Homesteading, Organic Gardening, How to Farm, Preparedness, Self-Reliance
Wild Wanderings Blog – March 15, 2012
I touched briefly on the importance of fire last week and will use this opportunity to expand upon it. Fire-making is undeniably a gift that has enabled our race to not only evolve, but to exist. As I write this piece I’m reminded that this is only possible by our understanding/control of fire. It not only lights our World and keeps us warm, but cooks our food, provides us with hot water to bathe (anytime we so desire), forges our tools, powers our vehicles and has provided companionship, comfort and a sense of security for man since the beginning of time…(as we think we know it of course:).
Yes fire is a gift that, among many, is necessary for of our very survival. Interestingly, fire-making is a valuable skill that most of us are never taught. We all know how to walk to the thermostat and turn the dial when we’re cold, but how many of us could start a fire using natural materials if the situation (power outage’s etc) should arise? Sadly…very few.
For the past 20 years of my life I’ve warmed my bones, by wood heat, for at least 15 of them. During that time I’ve developed a relationship with fire that has served me well. Sounds crazy perhaps, but I understand and appreciate fire and I believe it responds to that. Producing fire by friction is an amazing thing. I can talk about it and tell you about my experience with it, but until you experience it for yourself, you won’t understand. It’s a personal thing and unique to all of us. It is truly amazing and I encourage you to seek that moment for yourself.
In a true survival situation, producing a fire could be the deciding factor between life or death…literally. Hopefully, you’re smart enough to always have at least two fire starting options on your person. I always carry a lighter, though in cold weather is pretty worthless. I prefer a ferrocerium rod with various tinder options. Yes I realize I was speaking of friction fires a few moments ago, but when your life may hang in the balance it’s time to bring out the insurance policy:) Ferrocerium rods can ignite cotton balls (with a little added vaseline perhaps), dryer lint, char cloth, trioxane fuel bars (military surplus) or even really finely shredded natural tinder from various plant fibers. Definitely “a must have!”
Personally, I’m not a big fan of matches and please don’t waste your money on those cheesy magnesium fire starter bars they sell at Wal-Mart…ferrocerium rods with the tinder of your choice is a much better option. Speaking of matches…one of my favorite exercises to spring upon students is the “one match fire.” I give them ten minutes to collect, from their immediate surroundings, everything they think they need to start a fire. When they return and create their fire structure (tepee, log cabin etc), I give them ONE match, as though their life depended on it. Depending on the weather that day, most fail the exercise. The beauty of the experience is that they get to observe and learn from everyone, since they all approach it slightly differently.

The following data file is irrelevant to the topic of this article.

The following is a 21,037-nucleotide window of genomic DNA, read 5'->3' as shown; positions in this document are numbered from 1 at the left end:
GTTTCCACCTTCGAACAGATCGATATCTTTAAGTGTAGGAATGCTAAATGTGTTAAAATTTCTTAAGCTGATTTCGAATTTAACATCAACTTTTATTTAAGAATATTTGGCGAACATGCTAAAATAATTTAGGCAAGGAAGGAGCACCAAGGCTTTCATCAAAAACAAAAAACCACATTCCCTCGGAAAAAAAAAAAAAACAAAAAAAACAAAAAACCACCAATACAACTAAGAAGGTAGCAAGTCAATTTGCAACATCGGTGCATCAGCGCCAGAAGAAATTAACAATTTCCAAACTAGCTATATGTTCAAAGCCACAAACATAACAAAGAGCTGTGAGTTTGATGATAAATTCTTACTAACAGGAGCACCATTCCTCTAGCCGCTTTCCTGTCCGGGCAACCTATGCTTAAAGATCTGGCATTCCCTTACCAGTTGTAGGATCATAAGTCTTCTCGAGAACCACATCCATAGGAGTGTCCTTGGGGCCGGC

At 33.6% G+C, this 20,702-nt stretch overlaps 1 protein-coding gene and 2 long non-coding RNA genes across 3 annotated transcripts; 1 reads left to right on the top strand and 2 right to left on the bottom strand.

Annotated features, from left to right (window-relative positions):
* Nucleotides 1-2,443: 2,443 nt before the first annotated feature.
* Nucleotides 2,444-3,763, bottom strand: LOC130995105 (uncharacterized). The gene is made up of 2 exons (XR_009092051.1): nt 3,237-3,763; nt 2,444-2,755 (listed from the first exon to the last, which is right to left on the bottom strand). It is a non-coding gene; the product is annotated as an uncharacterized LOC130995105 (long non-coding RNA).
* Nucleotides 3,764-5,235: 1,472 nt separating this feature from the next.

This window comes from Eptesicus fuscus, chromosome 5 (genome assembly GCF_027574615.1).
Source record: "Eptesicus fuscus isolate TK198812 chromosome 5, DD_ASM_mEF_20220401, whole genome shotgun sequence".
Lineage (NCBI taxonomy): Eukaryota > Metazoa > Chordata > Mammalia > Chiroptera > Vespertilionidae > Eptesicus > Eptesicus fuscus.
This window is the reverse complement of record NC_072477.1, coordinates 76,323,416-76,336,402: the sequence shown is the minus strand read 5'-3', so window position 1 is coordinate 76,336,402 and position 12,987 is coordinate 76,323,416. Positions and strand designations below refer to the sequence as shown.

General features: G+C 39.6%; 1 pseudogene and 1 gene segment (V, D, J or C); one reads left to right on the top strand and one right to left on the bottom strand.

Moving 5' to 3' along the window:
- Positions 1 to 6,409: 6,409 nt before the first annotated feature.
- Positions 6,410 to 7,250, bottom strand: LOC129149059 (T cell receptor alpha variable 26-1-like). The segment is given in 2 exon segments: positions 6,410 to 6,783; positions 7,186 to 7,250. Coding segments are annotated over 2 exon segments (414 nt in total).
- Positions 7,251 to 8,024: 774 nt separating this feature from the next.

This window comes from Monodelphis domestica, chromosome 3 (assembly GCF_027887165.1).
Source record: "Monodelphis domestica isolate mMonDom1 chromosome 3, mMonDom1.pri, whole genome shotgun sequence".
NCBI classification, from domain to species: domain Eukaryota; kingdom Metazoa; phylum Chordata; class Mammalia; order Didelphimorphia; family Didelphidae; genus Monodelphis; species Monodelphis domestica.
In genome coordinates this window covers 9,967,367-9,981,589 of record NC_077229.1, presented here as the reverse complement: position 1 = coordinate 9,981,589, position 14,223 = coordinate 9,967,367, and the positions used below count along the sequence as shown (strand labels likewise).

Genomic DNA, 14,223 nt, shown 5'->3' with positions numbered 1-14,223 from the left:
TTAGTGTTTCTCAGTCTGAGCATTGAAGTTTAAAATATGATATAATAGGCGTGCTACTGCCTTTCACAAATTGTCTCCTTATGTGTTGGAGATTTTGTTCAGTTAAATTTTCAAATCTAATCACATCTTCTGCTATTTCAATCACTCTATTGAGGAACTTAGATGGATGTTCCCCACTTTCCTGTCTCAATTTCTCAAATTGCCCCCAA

The biggest mistake everyone makes is collecting material from the ground. The golden rule…if it’s on the ground, assume it’s wet! Always collect dead branches from trees. Every tree has dead limbs and branches. When you try to collect them they should loudly snap off clean! If they don’t break easily, they’re not ready yet…leave them because they contain too much moisture that will dampen your fire. Even when it seems everything is wet, scraping the wet bark off dead branches will expose dry wood.
Hemlock trees, which unfortunately are dying from the woolly adelgid all along the Eastern range:(((, have the absolute best and smallest twigs I’ve ever encountered in the woods. Pine, spruce, cedar and juniper can be pretty good too. Always start small with twigs and increase diameter incrementally. Lighting a log with a lighter doesn’t work… we’ve all seen it attempted, first or second hand…just sayin:))
Now that we have our twigs we need to turn our attention to tinder. Tinder is an important aspect of fire-making indeed. Tinder is literally anything that we can naturally gather or shred that is fine enough to catch flame and transfer that into our fire set (twigs etc). Leaves are over-rated… I prefer the inner bark of various trees and plant stalks, followed by grasses and dried flower tops. Once again ferrocerium rods can ignite most of these if conditions are right. A typical tepee structure works well, but only if constructed properly. Personally, I prefer a hybrid… a marriage between the box shaped log cabin and the tepee. Tepee structures, by themselves, often collapse and fail.
Anyway…I’ll cover more about this next week. In the meantime…I CHALLENGE you to attempt a “one match fire.” It’s a fun thing to do with your family and friends. It’s really quite revealing. As always thanks for reading my Blog. I welcome your thoughts and input. Also, I started a group called “Traditional / Primitive Living Skills” and invite you to join and contribute.
Richard Cleveland lives in Asheville, NC. He is the founder and director of Earth School. A self-trained Naturalist, fishing and nature guide, he has taught traditional native skills to thousands of people, of all ages. For info about his programs visitwww.LoveTheEarth.com
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